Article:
And the result of all this? Cebu NAMFREL considers itself a success. You have to remember that they were up against Durano, not just the Marcos machine and the military, as everyone else was. In the province, Marcos got 53% of the vote. In the city of Cebu, the nationwide scrambling of the voter's registration lists disenfranchised a full 20% of the voters, but Cory Aquino still got 73% of the votes. NAMFREL was able to cover 83% of the precincts. That was an enviable feat in itself, considering what those precincts were like. The score: Santo Niño 3, Durano and friends, 2.

How did the NAMFREL volunteers themselves feel about it all? Remember Fay Marie Du, who was at Catmon? She was threatened by goons and strafed, and then spent a night in terror in the church as armed men blocked her way home and planned to attack. Would Fay Marie Du volunteer for NAMFREL again? "Of course I would. Next time I'll be more prepared."

Cebu was only one of 91 electoral districts in the country, and it was far from the worst. All over the country, the Marcos machine used goons, guns and gold to buy, intimidate, terrorize and even murder voters. (NAMFREL itself had two dead and 169 injured.) On the day that Marcos fled the country in a US helicopter, three weeks after the election, NAMFREL came out with a report. Fraud and violence had been so widespread that 59% of the electoral district elections were judged "abusive." At least 15% of the voters had been disenfranchised, and NAMFREL itself had been thrown out of 15% of the precincts, and had been unable to get poll watchers into another 15%. But in spite of everything, Cory Aquino had won the election, by a million votes--far less than she would have gotten had the election been fair and fraud free. But at least NAMFREL could honestly say that the people's choice was now the President of the Philippines. Marcos was gone, after 14 long years of dictatorship and martial law.

Ronald Reagan's handpicked observation team went home right after the election. The only public statement of the Lugar commission was: "We applaud the passionate commitment of Filipinos to democracy. They have been involved in a vigorous campaign characterized by lively debate, enormous crowds and the mobilization of NAMFREL to monitor the election. We have seen concrete examples both in voting and counting ballots of success in the administration of the voting process. Sadly, however, we have witnessed and heard disturbing reports of efforts to undermine the integrity of that process . . ."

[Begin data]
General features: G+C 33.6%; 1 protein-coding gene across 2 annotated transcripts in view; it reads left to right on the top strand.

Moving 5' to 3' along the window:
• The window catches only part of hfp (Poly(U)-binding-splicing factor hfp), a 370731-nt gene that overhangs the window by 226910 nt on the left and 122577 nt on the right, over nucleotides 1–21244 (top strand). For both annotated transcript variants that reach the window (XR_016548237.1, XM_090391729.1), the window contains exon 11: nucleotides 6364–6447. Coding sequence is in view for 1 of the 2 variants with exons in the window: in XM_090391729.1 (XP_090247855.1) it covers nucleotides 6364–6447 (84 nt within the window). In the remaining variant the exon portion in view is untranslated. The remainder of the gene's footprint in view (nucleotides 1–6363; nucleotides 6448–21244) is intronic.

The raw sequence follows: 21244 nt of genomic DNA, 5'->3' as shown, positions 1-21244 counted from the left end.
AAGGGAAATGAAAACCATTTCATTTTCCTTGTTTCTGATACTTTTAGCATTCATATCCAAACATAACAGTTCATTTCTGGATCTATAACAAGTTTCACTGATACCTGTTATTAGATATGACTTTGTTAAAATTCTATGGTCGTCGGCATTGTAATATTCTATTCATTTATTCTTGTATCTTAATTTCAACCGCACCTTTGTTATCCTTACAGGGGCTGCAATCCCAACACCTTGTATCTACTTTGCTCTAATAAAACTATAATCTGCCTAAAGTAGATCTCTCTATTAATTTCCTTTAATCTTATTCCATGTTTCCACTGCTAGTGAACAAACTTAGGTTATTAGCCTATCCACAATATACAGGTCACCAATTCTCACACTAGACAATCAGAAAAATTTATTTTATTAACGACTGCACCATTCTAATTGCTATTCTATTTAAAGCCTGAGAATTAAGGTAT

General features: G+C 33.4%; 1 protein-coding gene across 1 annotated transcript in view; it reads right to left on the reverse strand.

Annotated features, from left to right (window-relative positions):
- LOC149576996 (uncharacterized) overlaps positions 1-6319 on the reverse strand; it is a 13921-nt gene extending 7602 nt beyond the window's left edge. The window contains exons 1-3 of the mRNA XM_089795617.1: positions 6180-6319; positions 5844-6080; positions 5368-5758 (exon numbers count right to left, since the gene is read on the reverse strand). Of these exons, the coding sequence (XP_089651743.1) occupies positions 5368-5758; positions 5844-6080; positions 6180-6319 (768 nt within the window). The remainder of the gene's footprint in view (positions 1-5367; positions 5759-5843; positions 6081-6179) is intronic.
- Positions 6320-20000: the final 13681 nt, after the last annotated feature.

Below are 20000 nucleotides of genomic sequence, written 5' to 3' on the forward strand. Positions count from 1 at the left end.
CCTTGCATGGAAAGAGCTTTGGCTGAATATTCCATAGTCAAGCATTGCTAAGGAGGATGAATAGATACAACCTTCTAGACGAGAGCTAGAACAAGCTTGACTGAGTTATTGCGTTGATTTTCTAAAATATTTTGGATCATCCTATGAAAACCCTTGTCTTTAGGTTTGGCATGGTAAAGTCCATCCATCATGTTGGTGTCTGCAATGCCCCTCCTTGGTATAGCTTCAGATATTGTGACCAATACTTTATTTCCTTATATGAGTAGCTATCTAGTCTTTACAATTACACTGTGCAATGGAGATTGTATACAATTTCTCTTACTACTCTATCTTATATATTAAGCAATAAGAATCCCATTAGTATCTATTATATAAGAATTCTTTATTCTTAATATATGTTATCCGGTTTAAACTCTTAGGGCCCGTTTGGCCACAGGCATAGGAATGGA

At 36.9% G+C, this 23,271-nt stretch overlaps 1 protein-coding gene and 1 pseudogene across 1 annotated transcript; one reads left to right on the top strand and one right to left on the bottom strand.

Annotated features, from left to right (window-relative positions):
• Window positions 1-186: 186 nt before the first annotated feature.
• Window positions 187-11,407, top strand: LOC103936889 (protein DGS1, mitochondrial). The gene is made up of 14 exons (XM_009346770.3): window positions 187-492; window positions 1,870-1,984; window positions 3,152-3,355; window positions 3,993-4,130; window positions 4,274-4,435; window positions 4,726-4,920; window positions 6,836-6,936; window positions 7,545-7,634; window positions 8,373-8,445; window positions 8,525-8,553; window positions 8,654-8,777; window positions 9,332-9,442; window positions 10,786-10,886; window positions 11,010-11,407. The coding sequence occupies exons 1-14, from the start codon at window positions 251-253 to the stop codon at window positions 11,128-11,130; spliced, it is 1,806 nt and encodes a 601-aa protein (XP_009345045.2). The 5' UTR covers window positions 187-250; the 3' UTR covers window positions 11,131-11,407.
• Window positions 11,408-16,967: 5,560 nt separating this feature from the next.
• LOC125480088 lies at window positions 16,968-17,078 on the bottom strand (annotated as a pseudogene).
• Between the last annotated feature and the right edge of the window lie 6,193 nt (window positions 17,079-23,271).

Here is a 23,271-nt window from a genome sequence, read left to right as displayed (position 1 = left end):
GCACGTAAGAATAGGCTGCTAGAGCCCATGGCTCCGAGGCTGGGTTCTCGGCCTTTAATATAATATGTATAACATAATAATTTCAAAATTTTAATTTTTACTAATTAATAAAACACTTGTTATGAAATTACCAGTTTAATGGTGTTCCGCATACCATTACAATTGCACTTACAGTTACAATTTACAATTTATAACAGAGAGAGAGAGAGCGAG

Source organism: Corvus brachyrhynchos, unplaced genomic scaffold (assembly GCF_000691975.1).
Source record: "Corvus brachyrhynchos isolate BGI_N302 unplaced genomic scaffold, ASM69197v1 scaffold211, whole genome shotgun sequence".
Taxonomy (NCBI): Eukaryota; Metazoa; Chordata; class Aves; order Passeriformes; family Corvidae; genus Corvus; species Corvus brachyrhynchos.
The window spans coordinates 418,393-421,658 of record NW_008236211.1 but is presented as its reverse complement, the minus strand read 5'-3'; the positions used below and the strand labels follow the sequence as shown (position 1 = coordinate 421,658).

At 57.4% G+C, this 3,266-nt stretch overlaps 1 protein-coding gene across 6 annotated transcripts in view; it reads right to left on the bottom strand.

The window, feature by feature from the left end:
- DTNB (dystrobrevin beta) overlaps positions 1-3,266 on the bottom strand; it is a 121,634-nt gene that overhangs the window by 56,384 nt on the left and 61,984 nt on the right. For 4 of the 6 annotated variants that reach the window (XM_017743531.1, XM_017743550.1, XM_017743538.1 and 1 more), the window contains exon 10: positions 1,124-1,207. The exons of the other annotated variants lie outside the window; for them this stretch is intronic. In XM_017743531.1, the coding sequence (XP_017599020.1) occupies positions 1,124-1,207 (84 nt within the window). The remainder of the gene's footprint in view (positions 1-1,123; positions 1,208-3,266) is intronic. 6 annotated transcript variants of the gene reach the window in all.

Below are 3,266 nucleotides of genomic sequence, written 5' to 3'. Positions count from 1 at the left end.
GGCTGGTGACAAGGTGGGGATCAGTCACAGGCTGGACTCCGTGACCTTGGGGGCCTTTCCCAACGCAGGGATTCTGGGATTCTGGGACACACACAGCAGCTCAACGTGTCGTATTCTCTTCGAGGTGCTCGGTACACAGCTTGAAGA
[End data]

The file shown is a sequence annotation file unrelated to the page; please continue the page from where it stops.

One member, of the Lugar Commission, Ben Wattenberg, wrote in the Wall Street journal, "At the grass roots level, all of us heard rumors about harassment, intimidation and bribery. However it was actually hard to find much skullduggery that could be documented. To the best of my knowledge, none of the observers saw any actual violence. In free countries like the US, the press can be trusted to give a full portrait of what is going on. In the Philippines, the portrayal of the election in this one-sided manner convinced the American public that the election was nothing more than goons run amok. The press only got half the story--fraud. They missed the other half: a free culture, a mildly free election."

See no evil, hear no evil, speak no evil.

Excerpt lifted from http://www.sandhillreview.org/2000/ByingtonWhenTheSaintsGoMarchingIn.htm